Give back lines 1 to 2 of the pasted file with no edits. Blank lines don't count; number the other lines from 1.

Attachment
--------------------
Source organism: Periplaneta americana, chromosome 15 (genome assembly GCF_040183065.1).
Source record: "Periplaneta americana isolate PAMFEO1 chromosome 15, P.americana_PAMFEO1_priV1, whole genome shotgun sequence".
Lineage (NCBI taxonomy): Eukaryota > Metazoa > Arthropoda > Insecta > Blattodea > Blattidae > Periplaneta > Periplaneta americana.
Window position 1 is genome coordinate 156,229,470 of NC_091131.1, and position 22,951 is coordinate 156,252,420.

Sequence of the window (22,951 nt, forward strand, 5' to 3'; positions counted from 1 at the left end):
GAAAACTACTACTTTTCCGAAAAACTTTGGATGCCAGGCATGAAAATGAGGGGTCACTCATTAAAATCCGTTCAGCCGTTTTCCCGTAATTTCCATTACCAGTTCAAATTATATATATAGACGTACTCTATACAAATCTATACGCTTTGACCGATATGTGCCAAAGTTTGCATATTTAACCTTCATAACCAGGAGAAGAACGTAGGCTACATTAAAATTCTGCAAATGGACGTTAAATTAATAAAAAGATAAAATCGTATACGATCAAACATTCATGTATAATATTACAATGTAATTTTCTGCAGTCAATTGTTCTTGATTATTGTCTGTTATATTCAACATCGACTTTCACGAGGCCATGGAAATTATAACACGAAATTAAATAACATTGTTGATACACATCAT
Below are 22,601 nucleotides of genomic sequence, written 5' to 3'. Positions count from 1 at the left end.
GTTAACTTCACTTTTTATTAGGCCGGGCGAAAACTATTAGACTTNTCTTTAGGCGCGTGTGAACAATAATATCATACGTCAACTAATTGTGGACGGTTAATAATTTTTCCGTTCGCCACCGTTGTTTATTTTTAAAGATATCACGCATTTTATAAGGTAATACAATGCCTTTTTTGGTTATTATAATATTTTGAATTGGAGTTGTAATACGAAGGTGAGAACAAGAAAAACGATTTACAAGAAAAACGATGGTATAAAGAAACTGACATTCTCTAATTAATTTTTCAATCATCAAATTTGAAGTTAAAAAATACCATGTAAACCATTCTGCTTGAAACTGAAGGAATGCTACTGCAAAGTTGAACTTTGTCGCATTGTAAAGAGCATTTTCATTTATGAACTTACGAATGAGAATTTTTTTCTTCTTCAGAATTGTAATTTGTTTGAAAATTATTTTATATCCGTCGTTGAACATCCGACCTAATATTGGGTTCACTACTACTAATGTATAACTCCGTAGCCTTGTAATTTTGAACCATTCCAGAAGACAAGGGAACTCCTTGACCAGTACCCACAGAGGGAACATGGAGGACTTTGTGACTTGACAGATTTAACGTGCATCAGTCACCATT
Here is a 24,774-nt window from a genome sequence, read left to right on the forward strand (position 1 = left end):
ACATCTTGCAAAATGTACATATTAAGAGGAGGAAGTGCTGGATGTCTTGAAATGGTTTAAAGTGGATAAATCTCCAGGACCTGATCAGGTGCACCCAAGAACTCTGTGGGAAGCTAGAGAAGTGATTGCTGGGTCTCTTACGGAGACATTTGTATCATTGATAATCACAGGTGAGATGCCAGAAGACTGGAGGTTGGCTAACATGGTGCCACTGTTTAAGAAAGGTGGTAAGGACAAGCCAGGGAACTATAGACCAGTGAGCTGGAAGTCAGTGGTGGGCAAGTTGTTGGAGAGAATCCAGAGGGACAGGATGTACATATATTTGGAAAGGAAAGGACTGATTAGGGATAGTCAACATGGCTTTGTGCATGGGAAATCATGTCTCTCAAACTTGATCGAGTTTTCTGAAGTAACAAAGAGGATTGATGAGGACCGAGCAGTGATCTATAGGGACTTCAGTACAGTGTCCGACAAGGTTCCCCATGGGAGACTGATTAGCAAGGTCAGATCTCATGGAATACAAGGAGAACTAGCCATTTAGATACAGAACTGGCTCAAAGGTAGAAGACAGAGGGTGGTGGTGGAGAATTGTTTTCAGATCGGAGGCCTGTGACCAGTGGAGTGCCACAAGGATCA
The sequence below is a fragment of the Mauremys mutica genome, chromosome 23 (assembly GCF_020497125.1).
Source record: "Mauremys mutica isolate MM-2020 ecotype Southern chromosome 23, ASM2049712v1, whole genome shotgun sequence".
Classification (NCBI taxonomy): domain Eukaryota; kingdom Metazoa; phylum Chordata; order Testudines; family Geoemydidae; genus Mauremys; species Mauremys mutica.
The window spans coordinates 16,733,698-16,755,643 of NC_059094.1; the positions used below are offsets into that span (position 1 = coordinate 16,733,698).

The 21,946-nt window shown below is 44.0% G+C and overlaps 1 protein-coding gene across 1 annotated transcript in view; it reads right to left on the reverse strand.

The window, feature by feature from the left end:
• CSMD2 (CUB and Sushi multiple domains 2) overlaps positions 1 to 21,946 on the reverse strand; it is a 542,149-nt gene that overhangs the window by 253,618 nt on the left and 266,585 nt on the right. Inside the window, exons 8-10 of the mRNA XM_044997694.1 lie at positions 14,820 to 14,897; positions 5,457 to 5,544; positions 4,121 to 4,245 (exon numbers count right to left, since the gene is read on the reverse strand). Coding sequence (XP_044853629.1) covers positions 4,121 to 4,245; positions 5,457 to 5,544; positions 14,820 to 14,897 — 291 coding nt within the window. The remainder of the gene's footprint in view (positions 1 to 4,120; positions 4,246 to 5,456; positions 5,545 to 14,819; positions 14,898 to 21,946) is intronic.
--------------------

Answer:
Source organism: Periplaneta americana, chromosome 15 (genome assembly GCF_040183065.1).
Source record: "Periplaneta americana isolate PAMFEO1 chromosome 15, P.americana_PAMFEO1_priV1, whole genome shotgun sequence".